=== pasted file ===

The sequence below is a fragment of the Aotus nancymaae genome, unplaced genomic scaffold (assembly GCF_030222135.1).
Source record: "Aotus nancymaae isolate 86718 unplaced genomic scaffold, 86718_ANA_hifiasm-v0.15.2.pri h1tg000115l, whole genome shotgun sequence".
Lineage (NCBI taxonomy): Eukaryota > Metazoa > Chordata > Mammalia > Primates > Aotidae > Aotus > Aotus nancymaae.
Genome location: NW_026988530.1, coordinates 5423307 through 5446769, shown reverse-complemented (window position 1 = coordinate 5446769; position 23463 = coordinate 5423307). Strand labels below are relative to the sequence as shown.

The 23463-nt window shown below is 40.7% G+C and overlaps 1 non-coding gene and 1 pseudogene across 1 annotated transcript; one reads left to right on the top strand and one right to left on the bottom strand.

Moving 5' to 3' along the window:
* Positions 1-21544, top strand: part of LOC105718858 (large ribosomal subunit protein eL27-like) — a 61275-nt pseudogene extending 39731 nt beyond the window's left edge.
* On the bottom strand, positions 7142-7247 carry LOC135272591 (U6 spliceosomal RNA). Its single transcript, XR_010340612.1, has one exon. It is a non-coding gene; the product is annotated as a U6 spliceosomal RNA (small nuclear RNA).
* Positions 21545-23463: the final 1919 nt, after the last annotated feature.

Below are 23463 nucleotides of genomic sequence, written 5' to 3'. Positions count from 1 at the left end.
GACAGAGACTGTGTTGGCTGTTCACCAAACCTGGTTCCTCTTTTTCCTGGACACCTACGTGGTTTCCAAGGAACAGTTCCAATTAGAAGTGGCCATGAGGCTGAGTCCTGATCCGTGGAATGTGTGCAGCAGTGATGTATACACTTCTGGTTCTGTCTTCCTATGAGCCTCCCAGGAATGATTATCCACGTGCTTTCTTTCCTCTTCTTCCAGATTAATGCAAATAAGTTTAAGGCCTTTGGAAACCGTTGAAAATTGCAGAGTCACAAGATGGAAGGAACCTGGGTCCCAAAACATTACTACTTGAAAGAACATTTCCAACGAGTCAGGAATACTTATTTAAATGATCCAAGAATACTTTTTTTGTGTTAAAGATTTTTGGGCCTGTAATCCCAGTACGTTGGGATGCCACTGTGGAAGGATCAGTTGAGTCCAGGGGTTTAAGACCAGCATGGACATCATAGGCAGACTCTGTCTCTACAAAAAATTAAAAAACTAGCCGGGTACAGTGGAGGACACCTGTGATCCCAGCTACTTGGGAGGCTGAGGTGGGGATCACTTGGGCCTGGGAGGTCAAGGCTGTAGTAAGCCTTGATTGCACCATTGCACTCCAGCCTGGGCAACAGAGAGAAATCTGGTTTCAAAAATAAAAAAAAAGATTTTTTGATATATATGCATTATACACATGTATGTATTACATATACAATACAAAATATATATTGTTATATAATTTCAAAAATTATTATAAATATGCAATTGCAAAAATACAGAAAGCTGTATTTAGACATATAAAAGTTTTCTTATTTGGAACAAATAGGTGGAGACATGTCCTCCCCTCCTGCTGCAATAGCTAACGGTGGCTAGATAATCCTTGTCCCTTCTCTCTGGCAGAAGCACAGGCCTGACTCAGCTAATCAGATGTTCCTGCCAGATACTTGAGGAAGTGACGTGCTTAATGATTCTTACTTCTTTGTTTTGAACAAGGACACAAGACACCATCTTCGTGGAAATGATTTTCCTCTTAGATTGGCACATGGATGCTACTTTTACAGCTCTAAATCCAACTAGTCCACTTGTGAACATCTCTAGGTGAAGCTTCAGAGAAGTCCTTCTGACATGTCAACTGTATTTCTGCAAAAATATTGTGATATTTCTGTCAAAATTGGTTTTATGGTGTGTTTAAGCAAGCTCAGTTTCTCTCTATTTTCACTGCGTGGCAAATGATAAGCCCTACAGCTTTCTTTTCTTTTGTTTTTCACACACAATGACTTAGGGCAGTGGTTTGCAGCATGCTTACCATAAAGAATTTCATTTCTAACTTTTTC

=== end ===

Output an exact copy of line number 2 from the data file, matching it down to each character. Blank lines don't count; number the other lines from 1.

Source record: "Aotus nancymaae isolate 86718 unplaced genomic scaffold, 86718_ANA_hifiasm-v0.15.2.pri h1tg000115l, whole genome shotgun sequence".